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Learning to deal with ambiguity, new situations

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From the beginning of his tenure as president of Wesleyan University, Douglas Bennet felt it was vital to ensure that the curriculum was keeping pace with a society moving toward "Internet time," globalization, and values measured in shades of gray. That meant strengthening, not diluting, the liberal arts at the Middletown, Conn., school.

"When you think of the 21st-century ambiguities students will face - the lack of institutional structure, churches, families - the objectives of a liberal-arts education become more, not less valid," Dr. Bennet says.

Though the school was thriving, he and the faculty began a full-scale review and overhaul of the its liberal-arts curriculum after he came on board five years ago.

To fortify the liberal arts for the future, many institutions are harking to the past and requiring a "core curriculum" that focuses anew on the liberal arts: English, foreign languages, philosophy, religion, math, social sciences, and history. Late last year, for instance, 11 colleges announced a revival of "great books" programs featuring authors from Aeschylus to Yeats.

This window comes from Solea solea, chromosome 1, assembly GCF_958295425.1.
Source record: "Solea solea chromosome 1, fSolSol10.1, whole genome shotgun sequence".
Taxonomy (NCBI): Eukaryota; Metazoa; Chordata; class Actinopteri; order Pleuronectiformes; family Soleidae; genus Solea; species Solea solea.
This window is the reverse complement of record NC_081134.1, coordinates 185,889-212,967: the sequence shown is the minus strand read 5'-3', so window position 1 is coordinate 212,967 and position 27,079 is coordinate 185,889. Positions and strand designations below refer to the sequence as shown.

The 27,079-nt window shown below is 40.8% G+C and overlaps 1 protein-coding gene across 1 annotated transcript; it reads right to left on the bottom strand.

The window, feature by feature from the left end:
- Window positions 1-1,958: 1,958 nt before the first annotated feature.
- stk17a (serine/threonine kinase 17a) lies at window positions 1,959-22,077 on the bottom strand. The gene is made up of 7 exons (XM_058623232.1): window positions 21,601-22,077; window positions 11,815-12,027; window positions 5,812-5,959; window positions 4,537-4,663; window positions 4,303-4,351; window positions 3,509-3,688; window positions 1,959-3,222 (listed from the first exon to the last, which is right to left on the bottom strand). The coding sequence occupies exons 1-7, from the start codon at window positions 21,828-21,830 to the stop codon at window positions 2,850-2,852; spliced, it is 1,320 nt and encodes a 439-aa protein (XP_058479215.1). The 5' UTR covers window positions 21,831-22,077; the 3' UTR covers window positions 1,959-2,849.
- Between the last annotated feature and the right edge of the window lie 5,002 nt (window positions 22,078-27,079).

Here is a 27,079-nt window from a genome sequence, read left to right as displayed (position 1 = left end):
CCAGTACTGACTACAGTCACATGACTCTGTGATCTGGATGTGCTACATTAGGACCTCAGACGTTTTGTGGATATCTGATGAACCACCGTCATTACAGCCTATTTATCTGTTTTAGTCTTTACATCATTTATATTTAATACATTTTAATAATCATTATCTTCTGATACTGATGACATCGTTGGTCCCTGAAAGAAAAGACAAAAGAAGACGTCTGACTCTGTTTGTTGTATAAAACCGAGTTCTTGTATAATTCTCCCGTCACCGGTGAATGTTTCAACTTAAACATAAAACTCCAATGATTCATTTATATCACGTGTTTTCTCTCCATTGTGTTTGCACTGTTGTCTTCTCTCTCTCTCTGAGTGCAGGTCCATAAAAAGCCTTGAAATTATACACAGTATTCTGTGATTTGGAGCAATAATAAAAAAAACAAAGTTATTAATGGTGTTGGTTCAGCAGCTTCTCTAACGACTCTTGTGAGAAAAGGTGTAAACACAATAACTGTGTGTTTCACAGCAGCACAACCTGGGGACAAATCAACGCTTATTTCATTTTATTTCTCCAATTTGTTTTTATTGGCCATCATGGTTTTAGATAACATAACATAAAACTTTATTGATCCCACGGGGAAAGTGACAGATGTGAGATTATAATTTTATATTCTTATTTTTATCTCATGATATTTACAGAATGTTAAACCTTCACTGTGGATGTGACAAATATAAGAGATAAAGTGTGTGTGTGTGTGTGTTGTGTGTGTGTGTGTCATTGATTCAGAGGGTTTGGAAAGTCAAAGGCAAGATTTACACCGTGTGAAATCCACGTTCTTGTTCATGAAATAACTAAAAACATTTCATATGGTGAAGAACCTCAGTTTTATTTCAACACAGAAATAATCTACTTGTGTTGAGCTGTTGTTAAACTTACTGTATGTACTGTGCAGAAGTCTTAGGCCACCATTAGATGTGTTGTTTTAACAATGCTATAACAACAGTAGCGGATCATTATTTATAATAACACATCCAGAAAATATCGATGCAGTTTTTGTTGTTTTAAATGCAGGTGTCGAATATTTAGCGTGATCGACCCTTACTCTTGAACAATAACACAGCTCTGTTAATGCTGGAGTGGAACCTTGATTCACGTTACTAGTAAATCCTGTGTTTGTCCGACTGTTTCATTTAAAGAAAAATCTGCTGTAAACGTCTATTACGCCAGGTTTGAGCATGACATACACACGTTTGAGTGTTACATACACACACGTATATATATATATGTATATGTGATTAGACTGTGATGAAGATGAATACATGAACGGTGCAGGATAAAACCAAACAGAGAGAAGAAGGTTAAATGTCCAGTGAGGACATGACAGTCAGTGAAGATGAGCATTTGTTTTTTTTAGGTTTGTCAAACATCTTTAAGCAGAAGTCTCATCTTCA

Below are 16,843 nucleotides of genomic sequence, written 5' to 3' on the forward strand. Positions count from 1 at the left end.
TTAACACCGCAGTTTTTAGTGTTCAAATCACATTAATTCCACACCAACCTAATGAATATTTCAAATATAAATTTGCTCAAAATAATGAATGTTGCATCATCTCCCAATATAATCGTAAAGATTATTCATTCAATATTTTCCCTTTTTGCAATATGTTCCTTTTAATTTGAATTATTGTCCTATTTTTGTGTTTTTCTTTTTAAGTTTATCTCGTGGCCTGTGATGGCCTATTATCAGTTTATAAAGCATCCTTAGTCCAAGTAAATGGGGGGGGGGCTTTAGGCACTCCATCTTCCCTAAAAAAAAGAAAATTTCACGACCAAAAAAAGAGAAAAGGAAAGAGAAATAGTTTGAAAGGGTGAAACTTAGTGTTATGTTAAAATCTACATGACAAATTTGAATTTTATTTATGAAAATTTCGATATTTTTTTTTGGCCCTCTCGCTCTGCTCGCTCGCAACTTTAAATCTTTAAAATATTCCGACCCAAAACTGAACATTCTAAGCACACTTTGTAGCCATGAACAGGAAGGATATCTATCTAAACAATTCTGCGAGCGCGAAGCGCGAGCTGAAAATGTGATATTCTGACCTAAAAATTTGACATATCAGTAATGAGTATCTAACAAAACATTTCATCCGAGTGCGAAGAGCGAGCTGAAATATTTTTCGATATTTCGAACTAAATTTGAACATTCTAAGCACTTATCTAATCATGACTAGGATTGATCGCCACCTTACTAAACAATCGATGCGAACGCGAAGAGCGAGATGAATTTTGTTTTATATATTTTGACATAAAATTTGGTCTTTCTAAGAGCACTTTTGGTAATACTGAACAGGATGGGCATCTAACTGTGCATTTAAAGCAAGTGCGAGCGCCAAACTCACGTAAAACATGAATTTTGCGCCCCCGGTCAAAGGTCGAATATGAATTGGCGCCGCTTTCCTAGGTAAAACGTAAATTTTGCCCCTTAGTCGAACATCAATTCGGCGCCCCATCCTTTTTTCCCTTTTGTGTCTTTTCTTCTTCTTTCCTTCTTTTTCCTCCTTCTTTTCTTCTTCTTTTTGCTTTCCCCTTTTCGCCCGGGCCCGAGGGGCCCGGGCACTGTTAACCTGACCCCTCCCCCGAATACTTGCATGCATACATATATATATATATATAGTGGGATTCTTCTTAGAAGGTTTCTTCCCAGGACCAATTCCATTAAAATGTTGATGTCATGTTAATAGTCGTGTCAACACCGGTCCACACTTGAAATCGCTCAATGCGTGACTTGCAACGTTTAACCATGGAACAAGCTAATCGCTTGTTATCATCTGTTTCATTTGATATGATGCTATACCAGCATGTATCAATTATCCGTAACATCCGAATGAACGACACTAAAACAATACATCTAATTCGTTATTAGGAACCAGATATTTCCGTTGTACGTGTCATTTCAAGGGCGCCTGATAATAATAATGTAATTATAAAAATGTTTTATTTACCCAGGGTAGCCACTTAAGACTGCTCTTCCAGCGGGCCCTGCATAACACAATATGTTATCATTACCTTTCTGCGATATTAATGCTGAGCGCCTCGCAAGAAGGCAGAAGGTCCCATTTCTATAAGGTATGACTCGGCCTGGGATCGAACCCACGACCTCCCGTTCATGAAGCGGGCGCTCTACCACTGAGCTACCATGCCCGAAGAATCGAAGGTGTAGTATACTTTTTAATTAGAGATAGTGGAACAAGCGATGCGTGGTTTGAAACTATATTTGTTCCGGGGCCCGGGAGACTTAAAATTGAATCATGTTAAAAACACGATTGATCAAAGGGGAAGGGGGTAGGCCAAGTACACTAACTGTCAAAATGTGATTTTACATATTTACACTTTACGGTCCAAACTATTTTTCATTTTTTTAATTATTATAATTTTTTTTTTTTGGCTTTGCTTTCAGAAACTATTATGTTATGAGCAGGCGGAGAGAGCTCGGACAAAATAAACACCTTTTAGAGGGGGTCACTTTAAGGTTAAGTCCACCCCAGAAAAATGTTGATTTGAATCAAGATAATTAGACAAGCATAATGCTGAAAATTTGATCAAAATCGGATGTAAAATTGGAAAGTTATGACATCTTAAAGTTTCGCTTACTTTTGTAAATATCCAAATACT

Yet Wesleyan, like some others, has decided to march in a different direction to strengthen the liberal arts for a new century. Bennet and faculty identified eight "essential capabilities" that must be gained from a liberal-arts education: critical thinking; creative thinking; moral sensibility; communication; ability to engage technology; capacity for effective citizenship; and intercultural competence.

In the future, Bennet says, all courses at Wesleyan must justify their existence by showing how they enhance these skills.


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